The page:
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When I was given the opportunity to have 2 hours without baby in the house I was faced with the dilemma “Shall I do some much needed DIY or play with polymer clay?” The correct answer to this question was of course BOTH!

My chosen quest was to fill the gaping holes under the bath. It then took me 2 hours to find the ancient can of expanding foam , clear the straw on the can for use, and sweep up under the bath. Finally I tried to use the expanding foam, and the exhausted aerosol was only able to deliver a few sluggish blobs. So when husband returned with baby he was sent straight back out to buy a new can of expanding foam.

blobs of expanding foam

Blobs of expanding foam

But wait! Wonky blobs = beads (obviously). So I did a test bake to 110° C with a small piece of foam and it did not melt into a sticky mess or smell like burning plastic*.

*Note this does not mean it is SAFE to bake, only that it does not release anything particularly smelly. **Please let me know if polyurethane should not be heated.**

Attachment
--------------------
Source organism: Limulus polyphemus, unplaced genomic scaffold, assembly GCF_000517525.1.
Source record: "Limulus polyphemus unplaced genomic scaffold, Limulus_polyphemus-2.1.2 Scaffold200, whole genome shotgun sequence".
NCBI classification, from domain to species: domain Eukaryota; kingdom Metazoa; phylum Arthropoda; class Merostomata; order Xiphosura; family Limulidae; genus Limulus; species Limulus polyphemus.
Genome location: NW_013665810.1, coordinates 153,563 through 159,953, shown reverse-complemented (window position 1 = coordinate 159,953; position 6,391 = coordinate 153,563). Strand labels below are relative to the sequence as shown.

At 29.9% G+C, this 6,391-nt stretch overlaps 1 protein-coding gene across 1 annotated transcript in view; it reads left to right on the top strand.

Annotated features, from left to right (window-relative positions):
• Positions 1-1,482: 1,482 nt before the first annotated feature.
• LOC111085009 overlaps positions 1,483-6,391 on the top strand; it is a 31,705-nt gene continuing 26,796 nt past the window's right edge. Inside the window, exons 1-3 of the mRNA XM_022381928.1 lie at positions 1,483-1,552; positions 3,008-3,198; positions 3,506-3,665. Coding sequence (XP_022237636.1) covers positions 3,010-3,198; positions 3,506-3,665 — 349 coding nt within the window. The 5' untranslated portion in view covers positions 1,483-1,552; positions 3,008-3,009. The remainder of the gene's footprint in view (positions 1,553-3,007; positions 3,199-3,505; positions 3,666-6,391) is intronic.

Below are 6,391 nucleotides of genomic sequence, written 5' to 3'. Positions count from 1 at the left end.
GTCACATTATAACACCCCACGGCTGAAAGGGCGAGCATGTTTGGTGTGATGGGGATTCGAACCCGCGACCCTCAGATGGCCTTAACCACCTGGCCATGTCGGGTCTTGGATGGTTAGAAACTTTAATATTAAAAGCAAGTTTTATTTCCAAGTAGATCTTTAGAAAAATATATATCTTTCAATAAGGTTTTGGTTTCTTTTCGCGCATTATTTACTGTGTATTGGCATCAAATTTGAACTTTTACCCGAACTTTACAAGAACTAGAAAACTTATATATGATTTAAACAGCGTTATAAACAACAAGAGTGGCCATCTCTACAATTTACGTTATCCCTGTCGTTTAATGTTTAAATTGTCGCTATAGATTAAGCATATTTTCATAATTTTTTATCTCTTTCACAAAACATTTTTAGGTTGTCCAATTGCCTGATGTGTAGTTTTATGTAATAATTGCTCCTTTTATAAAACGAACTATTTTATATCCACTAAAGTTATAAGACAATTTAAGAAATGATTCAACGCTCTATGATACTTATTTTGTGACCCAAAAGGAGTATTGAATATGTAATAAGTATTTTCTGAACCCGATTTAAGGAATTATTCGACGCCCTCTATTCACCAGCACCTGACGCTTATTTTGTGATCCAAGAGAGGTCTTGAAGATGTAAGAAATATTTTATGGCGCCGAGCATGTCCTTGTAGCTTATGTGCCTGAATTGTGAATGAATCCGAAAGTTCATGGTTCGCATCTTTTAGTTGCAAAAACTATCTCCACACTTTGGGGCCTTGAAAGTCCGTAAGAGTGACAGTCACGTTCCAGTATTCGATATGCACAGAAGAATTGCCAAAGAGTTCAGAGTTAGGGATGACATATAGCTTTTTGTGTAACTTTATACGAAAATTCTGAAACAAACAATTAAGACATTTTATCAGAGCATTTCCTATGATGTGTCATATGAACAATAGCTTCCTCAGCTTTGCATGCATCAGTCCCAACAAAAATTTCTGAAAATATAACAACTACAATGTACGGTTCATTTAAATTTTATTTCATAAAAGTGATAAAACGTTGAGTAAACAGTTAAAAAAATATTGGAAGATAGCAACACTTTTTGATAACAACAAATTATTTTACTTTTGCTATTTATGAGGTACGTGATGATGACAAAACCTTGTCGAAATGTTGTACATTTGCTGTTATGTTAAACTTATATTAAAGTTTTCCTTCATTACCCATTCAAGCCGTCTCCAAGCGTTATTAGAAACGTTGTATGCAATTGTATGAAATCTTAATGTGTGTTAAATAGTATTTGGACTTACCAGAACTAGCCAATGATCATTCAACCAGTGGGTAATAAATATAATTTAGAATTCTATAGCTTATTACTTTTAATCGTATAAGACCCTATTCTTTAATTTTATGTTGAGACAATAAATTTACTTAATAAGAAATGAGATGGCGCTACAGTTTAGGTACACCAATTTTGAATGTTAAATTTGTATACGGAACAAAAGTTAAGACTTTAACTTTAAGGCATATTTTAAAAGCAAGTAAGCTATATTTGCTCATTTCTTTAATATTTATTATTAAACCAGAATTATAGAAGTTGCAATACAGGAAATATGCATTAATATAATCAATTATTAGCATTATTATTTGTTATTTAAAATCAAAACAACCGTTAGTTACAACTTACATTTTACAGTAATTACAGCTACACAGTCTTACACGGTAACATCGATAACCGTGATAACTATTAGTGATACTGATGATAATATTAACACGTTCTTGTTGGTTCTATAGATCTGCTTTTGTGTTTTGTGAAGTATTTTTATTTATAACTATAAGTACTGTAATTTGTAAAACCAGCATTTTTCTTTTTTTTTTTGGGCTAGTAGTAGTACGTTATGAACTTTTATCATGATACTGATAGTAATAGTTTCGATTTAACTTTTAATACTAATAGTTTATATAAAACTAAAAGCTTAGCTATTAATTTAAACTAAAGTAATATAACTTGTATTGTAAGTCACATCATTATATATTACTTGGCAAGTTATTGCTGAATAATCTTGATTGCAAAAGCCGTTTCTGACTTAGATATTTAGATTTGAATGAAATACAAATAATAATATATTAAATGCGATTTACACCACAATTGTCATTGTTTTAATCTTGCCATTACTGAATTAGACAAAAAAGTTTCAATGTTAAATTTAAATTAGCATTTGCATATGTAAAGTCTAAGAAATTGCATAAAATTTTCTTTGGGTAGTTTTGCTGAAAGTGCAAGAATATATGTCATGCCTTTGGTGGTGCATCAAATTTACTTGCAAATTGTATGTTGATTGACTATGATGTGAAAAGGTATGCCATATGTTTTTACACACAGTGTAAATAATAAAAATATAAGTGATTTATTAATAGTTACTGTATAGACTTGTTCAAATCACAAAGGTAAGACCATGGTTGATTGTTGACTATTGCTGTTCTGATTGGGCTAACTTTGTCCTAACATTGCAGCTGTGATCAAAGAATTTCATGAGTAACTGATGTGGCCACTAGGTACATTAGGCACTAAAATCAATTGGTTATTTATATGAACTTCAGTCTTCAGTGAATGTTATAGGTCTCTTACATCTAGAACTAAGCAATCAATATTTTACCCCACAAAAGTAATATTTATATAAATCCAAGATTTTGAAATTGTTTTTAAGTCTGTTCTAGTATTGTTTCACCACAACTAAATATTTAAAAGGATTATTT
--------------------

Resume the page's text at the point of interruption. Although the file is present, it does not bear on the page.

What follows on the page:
However the problem with expanding foam is… it expands. This means that the polymer clay shell around the foam cracked when I baked it.

cracked bead

Bead cracked after first bake

Not to be discouraged, I wrapped some decorative threads around the bead to hold the crack together, covered them with liquid polymer and baked again. This time the bead cracked on the other side!

cracked bead

Bead cracked after second bake

I have still not been discouraged, and I intend to try a few more things, so you may see this bead again..

This last bead also cracked (only less so – it is a smaller piece of foam) so I was able to cunningly hide the crack with a trail of moss.

Moss Creature Focal Bead

Moss Creature Focal Bead by Cate van Alphen

The only thing that remains to find out is if the polymer clay reacts with the polyurethane foam. I am hoping it will be okay since polyurethane varnish can be used on polymer – although I am not sure if this applies only to particular brands.